After blowing a 3-0 lead in Game 3, it was Patrick Sharp and Cristobal Huet who ended up saving the day for the Chicago Blackhawks.
Sharp scored at 1:52 of overtime Friday night, giving Chicago to a 4-3 victory over Detroit and cutting the Red Wings’ lead in the Western Conference finals to 2-1.
After Matt Walker’s shot from the point in overtime, Dustin Byfuglien tried to control it in front. With Nicklas Lidstrom’s broken stick, it was Sammy Pahlsson who reached in and pushed it over to Sharp, who got it past Chris Osgood for the winner and his second goal of the game.
With the game tied at 3 at two periods, Huet came in to replace starting goalie Nikolai Khabibulin, who had a lower-body injury. Huet, in his first action of the postseason, stopped six shots in the third. His play helped slow the Red Wings’ momentum after they scored three goals in the second.
The Red Wings, playing without arguably their best player in Pavel Datsyuk, scored three goals in a 4:23 span late in the second period. Detroit’s outburst quickly quieted a raucous crowd at the United Center after it looked as if Chicago was in control.
Lidstrom also tallied a powerplay marker, putting Detroit on the board. Goals later followed by Brian Rafalski and Jonathan Ericsson.
Sharp scored on the power play in the opening period and, just over a minute later, Andrew Ladd beat Osgood to give the Blackhawks a quick 2-0 lead. Pahlsson’s goal less than a minute into the second period made it 3-0.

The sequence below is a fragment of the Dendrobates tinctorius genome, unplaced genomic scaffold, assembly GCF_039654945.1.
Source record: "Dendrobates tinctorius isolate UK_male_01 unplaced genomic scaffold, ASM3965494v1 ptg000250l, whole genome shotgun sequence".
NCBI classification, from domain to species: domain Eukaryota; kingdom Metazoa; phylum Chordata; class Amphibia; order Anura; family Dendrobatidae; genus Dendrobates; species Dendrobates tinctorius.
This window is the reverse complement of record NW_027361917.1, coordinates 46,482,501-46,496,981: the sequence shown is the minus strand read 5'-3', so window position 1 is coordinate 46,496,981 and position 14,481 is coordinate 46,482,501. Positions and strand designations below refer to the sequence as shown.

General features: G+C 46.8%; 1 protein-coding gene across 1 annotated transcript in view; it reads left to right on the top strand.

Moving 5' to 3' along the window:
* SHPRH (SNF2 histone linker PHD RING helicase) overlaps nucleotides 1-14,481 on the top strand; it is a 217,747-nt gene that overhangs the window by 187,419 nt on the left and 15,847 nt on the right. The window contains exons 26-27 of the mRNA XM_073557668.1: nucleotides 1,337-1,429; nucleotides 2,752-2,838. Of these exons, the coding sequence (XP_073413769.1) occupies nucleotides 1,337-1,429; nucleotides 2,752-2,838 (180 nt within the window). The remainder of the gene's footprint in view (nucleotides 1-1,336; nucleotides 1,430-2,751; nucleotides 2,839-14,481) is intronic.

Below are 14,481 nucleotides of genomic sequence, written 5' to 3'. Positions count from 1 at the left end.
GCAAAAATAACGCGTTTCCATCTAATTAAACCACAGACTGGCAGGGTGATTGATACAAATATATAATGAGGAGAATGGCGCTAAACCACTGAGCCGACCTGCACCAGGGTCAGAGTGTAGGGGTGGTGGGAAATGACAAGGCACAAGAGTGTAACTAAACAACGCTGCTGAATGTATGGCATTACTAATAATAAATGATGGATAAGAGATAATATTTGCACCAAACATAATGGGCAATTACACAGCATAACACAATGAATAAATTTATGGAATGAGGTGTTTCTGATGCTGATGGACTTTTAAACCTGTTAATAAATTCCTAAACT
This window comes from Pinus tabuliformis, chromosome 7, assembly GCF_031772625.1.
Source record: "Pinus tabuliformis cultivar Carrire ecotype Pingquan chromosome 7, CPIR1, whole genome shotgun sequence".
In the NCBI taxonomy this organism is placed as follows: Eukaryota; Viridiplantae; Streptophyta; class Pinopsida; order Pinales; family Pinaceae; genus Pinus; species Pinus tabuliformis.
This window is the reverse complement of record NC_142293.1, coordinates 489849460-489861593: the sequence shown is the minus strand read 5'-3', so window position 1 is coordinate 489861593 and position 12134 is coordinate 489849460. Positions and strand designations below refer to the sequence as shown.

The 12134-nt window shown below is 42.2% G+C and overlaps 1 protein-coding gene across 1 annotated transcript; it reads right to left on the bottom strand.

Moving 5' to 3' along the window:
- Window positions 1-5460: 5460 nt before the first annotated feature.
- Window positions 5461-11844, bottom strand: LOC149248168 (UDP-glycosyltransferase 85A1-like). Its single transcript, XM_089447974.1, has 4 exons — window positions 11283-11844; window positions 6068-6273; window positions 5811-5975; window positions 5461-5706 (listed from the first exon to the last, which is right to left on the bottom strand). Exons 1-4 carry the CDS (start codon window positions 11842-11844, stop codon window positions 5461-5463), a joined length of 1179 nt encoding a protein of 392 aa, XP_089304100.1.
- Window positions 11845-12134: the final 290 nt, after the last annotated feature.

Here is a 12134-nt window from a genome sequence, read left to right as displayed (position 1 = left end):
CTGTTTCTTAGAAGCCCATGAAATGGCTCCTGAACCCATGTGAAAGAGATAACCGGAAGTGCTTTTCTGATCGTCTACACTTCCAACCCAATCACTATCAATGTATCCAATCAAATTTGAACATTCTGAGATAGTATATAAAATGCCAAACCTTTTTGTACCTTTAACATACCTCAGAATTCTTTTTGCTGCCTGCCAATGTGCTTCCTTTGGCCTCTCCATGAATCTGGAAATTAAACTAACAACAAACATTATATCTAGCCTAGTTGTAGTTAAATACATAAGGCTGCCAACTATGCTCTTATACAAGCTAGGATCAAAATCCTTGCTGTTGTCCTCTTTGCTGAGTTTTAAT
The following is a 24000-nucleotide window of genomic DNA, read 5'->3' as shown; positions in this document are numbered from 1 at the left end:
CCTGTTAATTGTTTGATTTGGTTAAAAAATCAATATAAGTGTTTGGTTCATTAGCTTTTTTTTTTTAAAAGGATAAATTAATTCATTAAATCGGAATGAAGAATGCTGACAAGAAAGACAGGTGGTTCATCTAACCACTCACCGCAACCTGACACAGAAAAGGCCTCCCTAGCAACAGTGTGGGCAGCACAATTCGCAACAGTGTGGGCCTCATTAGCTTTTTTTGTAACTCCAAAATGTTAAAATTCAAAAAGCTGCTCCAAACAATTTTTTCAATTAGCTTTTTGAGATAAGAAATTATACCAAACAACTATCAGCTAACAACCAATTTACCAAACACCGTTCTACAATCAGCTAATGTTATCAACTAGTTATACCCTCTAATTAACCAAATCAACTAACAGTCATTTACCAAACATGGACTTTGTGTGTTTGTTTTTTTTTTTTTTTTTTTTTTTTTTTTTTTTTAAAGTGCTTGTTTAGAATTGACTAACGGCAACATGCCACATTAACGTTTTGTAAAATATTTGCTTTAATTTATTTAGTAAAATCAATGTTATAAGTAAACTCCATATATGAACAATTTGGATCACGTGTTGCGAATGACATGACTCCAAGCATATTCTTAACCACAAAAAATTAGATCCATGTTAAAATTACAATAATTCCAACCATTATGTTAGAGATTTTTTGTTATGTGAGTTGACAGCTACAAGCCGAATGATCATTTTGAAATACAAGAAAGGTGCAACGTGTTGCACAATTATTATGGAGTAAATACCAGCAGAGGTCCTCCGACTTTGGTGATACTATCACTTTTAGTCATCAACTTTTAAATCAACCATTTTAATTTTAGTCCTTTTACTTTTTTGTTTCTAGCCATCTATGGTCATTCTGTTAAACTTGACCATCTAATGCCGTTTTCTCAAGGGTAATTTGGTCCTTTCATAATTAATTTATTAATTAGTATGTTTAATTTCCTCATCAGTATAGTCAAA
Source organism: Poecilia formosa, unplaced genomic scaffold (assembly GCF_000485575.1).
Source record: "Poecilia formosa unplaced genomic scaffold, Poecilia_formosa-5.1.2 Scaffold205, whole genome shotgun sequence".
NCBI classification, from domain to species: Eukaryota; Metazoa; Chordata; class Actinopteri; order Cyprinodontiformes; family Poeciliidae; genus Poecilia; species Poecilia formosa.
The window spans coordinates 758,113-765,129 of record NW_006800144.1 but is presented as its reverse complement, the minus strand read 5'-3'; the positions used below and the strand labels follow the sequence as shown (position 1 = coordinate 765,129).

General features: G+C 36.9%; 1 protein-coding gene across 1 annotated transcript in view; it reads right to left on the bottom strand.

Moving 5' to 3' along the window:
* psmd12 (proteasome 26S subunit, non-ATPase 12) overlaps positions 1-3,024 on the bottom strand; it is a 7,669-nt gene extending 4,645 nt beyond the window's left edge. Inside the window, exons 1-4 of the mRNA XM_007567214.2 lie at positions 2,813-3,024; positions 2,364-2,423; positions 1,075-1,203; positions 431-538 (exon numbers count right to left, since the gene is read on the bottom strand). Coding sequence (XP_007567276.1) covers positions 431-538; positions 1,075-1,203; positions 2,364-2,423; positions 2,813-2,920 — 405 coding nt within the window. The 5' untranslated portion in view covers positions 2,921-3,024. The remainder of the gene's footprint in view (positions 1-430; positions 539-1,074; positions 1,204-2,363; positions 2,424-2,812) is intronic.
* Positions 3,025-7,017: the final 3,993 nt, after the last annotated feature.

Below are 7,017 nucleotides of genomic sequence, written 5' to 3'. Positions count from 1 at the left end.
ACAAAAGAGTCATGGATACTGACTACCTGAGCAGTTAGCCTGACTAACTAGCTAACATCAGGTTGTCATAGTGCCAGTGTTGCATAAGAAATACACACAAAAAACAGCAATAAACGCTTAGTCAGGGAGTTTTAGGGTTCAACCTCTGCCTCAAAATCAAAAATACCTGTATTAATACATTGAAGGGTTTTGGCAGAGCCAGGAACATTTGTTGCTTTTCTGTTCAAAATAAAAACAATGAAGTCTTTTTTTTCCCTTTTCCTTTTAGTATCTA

There was some controversy at 13:08 of the first frame, however. ‘Hawks’ Martin Havlat was absolutely railroaded by Niklas Kronwall. Havlat had turned around the boards, and had the puck between his feet when Kronwall nailed him. The ensuing blow caused Havlat to lose consciousness, to which he was later helped off the ice and did not return.
After the hit, no referee, nor any of the linesman, had raised their arms to indicate a penalty. Why? Because it was a clean play. Havlat had the puck, had his head down, and paid the price. Looking back to Game 1, Jiri Hudler’s hit could be categorized as a second too late.
Kronwall received a 5-minute major, as well as a game misconduct for his NHL rule-abiding check. Things like these, however, have become commonplace in the NHL. A player goes down, is hurt on a clean play, and the opposition is penalized for it. Although it remains uncertain whether or not Kronwall had gone head-hunting, the bottom line remains that he got all shoulder into the hit. I remember back in the day when hits like these were praised and touted around the league. Players like Scott Stevens made careers out of hits like these, but this new NHL has gone and removed this element of the game.
While Detroit successfully killed off the major, they were forced to play two-and-a-half periods without one of their top defencemen. Yes, Detroit eventually did tie the game at 3, but would they have won had they still had Kronwall patrolling the blueline?
As for Havlat, Chicago coach Joel Quenneville said Havlat’s condition had improved after the game and he would be re-evaluated Saturday.
Game 4 is Sunday at the United Center.